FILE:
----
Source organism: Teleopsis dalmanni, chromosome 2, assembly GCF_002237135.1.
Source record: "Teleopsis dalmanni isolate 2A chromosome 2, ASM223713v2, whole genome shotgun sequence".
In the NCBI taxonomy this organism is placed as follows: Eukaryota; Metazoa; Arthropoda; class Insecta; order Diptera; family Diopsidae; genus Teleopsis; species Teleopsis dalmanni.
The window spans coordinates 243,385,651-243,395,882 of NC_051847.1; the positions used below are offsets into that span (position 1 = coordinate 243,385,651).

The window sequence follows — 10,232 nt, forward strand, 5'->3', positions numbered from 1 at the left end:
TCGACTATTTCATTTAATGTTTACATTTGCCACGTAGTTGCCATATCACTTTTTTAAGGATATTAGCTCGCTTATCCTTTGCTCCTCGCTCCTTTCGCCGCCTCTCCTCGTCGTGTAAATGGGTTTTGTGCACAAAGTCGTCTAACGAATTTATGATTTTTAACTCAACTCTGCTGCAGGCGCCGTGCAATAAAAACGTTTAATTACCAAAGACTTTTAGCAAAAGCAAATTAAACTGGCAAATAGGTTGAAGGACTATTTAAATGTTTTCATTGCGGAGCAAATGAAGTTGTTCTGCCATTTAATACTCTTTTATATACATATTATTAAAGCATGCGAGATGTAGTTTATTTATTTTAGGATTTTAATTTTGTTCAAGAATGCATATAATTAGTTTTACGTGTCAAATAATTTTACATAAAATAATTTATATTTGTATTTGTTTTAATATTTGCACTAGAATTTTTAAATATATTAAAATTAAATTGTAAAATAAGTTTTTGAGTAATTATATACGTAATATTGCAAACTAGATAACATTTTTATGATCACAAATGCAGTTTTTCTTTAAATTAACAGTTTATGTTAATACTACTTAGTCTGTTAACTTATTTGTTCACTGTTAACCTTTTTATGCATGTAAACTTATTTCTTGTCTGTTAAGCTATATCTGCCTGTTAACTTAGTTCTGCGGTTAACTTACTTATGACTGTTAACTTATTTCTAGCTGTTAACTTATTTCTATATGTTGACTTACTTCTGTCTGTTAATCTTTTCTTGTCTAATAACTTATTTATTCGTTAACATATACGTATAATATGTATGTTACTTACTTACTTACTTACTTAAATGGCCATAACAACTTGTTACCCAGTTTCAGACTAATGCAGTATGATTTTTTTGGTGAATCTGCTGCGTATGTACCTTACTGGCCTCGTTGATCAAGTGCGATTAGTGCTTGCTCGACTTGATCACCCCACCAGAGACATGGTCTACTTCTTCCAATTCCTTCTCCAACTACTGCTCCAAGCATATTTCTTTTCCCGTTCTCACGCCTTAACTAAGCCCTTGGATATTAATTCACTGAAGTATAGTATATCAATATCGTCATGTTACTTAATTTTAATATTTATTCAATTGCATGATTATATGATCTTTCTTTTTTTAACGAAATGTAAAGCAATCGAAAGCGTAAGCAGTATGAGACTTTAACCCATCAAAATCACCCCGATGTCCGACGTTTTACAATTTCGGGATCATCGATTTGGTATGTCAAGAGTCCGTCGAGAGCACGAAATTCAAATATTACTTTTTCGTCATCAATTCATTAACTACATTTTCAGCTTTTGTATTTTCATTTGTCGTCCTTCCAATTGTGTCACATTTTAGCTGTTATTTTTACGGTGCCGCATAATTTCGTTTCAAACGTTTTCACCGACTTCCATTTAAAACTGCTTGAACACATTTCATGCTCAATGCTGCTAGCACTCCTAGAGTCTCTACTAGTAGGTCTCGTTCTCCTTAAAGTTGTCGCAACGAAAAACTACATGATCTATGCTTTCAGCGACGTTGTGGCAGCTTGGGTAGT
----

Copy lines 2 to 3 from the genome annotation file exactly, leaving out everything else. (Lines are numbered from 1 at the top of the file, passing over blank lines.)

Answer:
Source record: "Teleopsis dalmanni isolate 2A chromosome 2, ASM223713v2, whole genome shotgun sequence".
In the NCBI taxonomy this organism is placed as follows: Eukaryota; Metazoa; Arthropoda; class Insecta; order Diptera; family Diopsidae; genus Teleopsis; species Teleopsis dalmanni.